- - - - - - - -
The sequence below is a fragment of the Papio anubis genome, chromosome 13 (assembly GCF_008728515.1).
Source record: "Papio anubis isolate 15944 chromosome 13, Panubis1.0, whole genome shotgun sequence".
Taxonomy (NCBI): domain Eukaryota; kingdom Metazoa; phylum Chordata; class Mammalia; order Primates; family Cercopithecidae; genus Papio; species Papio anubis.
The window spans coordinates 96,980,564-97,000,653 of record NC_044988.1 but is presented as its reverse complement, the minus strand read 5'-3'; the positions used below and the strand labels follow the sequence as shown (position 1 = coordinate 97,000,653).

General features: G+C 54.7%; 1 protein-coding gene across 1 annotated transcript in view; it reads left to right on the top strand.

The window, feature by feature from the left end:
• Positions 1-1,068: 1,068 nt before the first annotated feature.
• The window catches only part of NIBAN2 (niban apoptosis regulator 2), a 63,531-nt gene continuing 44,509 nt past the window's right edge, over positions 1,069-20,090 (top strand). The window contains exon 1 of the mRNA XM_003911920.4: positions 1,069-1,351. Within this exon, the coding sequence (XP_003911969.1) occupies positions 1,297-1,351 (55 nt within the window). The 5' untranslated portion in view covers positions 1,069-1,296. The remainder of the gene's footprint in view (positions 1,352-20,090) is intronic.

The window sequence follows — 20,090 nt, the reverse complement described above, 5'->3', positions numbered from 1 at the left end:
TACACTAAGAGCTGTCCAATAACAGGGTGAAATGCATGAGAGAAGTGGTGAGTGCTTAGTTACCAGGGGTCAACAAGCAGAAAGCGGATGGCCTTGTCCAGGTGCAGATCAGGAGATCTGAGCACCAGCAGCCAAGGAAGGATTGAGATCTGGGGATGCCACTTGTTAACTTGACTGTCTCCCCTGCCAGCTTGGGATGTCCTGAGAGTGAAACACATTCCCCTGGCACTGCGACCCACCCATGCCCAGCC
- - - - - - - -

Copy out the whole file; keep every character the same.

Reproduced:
The sequence below is a fragment of the Papio anubis genome, chromosome 13 (assembly GCF_008728515.1).
Source record: "Papio anubis isolate 15944 chromosome 13, Panubis1.0, whole genome shotgun sequence".
Taxonomy (NCBI): domain Eukaryota; kingdom Metazoa; phylum Chordata; class Mammalia; order Primates; family Cercopithecidae; genus Papio; species Papio anubis.
The window spans coordinates 96,980,564-97,000,653 of record NC_044988.1 but is presented as its reverse complement, the minus strand read 5'-3'; the positions used below and the strand labels follow the sequence as shown (position 1 = coordinate 97,000,653).

General features: G+C 54.7%; 1 protein-coding gene across 1 annotated transcript in view; it reads left to right on the top strand.

The window, feature by feature from the left end:
• Positions 1-1,068: 1,068 nt before the first annotated feature.
• The window catches only part of NIBAN2 (niban apoptosis regulator 2), a 63,531-nt gene continuing 44,509 nt past the window's right edge, over positions 1,069-20,090 (top strand). The window contains exon 1 of the mRNA XM_003911920.4: positions 1,069-1,351. Within this exon, the coding sequence (XP_003911969.1) occupies positions 1,297-1,351 (55 nt within the window). The 5' untranslated portion in view covers positions 1,069-1,296. The remainder of the gene's footprint in view (positions 1,352-20,090) is intronic.

The window sequence follows — 20,090 nt, the reverse complement described above, 5'->3', positions numbered from 1 at the left end:
TACACTAAGAGCTGTCCAATAACAGGGTGAAATGCATGAGAGAAGTGGTGAGTGCTTAGTTACCAGGGGTCAACAAGCAGAAAGCGGATGGCCTTGTCCAGGTGCAGATCAGGAGATCTGAGCACCAGCAGCCAAGGAAGGATTGAGATCTGGGGATGCCACTTGTTAACTTGACTGTCTCCCCTGCCAGCTTGGGATGTCCTGAGAGTGAAACACATTCCCCTGGCACTGCGACCCACCCATGCCCAGCC